‘There is a new story here’: Historic Old Town exhibit reopens at the Royal BC Museum

'There is a new story here': Historic Old Town exhibit reopens at the Royal BC Museum

The “Old Town” exhibit, a much-beloved section of the Royal BC Museum’s third floor, reopened Saturday with a new approach designed to tell stories about all cultural groups across the province. 

The exhibit, which portrays early European settler history in the region, was dismantled on Dec. 31, 2021, in an effort to “decolonize” the museum and update it to remove racism.

Following the exhibit’s closure, the province announced plans to spend $789 million to tear down and replace the museum.

READ MORE: B.C. to spend $789 million to replace Royal BC Museum

This move was met with public scrutiny and outcry, which led the province to abandon the plan.

“That changed,” Lana Popham, Minister of Tourism, Arts, Culture and Sport, told CHEK News. “Trying to reverse the packing that was being done and plans to move took some time, but I think we all agreed that the best thing that could happen is we would open this summer.”

The re-opened exhibit may look, feel and even have the same smells from shop displays, but Popham said there have been changes to make the exhibit more inclusive.

“There is a new story here,” she said. “There’s interpretive panels for people, and people can wander around and not only see the story that was, but it reflects everybody’s story. There was a lot that was lacking in Old Town and now those stories are becoming more prominent.”

RELATED: Royal BC Museum will revisit ‘old town’ after public backlash, consultations: minister

According to the museum, the story of sleeping car porters, many of whom made their home in Vancouver’s Black community, Hogan’s Alley, is now part of the Port Moody train station exhibit.

These panels were created in partnership with the BC Black History Awareness society and curator Josh Robertson.

Also included are an acknowledgement of the land and the people who lived on it before industrial development began and a number of thought-provoking questions to inspire visitors to consider their own experiences and memories.

The Majestic Theatre will also screen a number of Living Cultures films, collaboratively developed with Indigenous cultural ambassadors.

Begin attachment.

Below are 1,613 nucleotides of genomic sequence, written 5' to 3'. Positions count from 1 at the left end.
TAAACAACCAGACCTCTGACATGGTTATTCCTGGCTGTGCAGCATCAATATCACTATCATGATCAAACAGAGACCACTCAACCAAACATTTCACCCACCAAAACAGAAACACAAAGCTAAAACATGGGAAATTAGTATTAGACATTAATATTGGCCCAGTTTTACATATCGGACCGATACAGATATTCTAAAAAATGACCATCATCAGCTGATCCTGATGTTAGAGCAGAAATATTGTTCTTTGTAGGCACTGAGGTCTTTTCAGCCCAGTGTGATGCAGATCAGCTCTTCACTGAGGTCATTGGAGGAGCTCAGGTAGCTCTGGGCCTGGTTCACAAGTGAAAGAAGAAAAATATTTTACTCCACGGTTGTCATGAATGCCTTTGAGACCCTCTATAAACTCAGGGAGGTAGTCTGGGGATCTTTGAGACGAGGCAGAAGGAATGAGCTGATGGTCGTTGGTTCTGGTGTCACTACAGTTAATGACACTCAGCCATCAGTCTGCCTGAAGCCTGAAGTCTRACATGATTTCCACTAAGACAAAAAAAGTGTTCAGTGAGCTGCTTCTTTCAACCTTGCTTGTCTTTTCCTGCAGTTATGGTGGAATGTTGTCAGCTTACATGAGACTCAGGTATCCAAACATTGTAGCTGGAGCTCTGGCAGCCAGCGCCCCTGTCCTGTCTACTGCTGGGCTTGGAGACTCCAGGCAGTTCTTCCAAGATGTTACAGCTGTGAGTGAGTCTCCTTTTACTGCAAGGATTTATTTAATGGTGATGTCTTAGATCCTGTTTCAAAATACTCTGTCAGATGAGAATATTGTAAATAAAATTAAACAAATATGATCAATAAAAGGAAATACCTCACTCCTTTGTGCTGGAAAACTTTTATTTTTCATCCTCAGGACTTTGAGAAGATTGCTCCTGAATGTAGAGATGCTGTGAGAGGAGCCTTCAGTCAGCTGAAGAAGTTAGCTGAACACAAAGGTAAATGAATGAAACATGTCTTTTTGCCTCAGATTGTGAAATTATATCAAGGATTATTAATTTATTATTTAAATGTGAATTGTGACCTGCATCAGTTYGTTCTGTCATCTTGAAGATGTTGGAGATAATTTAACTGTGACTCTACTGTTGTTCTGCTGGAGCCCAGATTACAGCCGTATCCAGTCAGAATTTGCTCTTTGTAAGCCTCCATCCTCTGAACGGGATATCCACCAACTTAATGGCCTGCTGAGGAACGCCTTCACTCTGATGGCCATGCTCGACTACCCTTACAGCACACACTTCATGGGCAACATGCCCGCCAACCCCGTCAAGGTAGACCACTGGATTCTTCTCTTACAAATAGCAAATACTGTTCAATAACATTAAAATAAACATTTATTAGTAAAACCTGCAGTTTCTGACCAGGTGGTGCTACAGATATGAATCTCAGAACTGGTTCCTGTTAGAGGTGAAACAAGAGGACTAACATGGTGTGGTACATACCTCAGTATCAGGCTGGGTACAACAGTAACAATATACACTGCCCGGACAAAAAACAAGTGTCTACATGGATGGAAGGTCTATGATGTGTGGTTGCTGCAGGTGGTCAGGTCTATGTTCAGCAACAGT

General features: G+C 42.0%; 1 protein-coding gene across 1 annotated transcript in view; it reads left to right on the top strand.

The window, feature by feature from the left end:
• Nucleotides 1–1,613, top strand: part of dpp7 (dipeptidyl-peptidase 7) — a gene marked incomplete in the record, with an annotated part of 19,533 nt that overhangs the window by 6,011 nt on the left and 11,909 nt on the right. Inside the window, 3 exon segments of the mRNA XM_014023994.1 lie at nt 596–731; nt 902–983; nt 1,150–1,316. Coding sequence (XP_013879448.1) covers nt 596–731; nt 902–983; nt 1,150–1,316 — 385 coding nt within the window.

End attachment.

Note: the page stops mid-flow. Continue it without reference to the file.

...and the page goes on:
Tracey Drake, incoming and acting CEO of the museum, said this is the first stage of changes, adding that as the museum continues community engagement the exhibit will evolve to share stories of all the cultural groups across the province.

“For example, the old drapery shop is now empty. There is a lease sign in the window,” Drake explained. “So what we will be looking to our communities [for] is looking at other significant cultural business owners from that era, and there were many, and really starting to tell those stories within our space.”

The updates were received well by those who spoke to CHEK News.

Victoria resident Mary MacKay said her family was excited the Royal BC Museum decided to enhance and add to the exhibit instead of erase it.

“I think even just the few memos that we have seen around the different displays are just going to enhance everybody’s experience here to learn, to grow from the past and figure out the best step forward,” she said.

Donna de Haan, another Victoria resident, said she likes to see a lot of settlement diversity in the Old Town exhibit.

“Not only the European settlers, but from China, Japan and elsewhere in the world,” de Haan explained. “That’s important to see here.”

Entry into Old Town is included with general admission tickets or a museum membership.

More information on the exhibits and how to purchase tickets can be found on the Royal BC Museum’s website.

Mackenzie ReadMackenzie Read

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